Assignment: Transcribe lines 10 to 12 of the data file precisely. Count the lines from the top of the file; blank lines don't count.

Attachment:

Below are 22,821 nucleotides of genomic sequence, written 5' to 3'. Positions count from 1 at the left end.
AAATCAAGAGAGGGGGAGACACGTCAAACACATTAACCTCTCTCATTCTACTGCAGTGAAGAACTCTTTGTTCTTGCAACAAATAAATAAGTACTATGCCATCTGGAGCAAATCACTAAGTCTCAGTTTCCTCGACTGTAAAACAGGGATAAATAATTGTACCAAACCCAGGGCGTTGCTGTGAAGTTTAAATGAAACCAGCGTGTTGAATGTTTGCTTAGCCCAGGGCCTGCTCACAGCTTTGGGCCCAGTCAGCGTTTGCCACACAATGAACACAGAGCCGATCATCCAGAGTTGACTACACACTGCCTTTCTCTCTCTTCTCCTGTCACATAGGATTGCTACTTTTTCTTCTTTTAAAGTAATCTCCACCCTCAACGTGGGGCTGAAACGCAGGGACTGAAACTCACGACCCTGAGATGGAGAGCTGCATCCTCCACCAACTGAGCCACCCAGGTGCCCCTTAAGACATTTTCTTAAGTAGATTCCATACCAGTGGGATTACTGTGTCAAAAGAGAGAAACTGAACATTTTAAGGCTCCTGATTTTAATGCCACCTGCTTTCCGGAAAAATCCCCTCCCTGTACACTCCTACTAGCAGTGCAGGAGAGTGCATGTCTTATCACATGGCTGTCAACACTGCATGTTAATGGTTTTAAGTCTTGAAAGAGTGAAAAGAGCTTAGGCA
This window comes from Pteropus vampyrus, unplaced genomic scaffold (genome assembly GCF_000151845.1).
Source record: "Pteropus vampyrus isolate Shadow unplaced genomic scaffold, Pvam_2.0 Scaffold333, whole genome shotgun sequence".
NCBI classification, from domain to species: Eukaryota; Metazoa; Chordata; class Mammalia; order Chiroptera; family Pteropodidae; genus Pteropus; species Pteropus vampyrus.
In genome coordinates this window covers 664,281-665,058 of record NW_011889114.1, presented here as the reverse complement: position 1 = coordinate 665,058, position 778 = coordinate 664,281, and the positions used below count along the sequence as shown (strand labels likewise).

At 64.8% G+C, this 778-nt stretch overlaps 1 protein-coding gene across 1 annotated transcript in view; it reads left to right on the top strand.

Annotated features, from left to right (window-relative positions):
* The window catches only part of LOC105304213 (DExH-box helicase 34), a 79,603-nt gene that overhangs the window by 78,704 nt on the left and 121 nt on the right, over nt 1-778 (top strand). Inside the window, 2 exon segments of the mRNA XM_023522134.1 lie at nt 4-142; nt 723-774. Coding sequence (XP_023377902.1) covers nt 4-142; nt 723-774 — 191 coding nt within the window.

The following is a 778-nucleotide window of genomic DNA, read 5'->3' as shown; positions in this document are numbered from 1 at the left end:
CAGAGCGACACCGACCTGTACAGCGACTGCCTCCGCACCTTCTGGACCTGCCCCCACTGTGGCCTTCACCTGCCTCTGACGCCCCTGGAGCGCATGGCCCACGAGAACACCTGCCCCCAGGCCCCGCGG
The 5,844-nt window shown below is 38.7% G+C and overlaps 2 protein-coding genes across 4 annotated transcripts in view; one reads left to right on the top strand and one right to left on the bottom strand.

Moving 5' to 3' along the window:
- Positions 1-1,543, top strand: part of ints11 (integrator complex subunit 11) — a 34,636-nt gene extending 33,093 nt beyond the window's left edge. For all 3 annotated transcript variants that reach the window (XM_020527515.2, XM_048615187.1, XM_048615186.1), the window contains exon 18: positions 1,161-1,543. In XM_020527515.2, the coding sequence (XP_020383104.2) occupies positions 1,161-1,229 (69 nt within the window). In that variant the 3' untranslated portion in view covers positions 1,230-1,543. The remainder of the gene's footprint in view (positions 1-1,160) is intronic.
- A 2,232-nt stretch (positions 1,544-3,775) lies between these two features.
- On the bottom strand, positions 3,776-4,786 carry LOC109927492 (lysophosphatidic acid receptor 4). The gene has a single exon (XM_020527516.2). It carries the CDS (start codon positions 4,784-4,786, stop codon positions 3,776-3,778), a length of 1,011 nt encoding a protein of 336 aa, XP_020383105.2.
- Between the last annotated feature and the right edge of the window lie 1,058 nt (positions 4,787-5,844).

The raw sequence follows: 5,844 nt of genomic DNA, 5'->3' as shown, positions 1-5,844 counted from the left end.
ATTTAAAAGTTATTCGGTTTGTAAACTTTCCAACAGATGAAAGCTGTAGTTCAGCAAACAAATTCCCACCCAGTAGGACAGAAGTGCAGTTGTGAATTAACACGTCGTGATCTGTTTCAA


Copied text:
The following is a 778-nucleotide window of genomic DNA, read 5'->3' as shown; positions in this document are numbered from 1 at the left end:
CAGAGCGACACCGACCTGTACAGCGACTGCCTCCGCACCTTCTGGACCTGCCCCCACTGTGGCCTTCACCTGCCTCTGACGCCCCTGGAGCGCATGGCCCACGAGAACACCTGCCCCCAGGCCCCGCGG
The 5,844-nt window shown below is 38.7% G+C and overlaps 2 protein-coding genes across 4 annotated transcripts in view; one reads left to right on the top strand and one right to left on the bottom strand.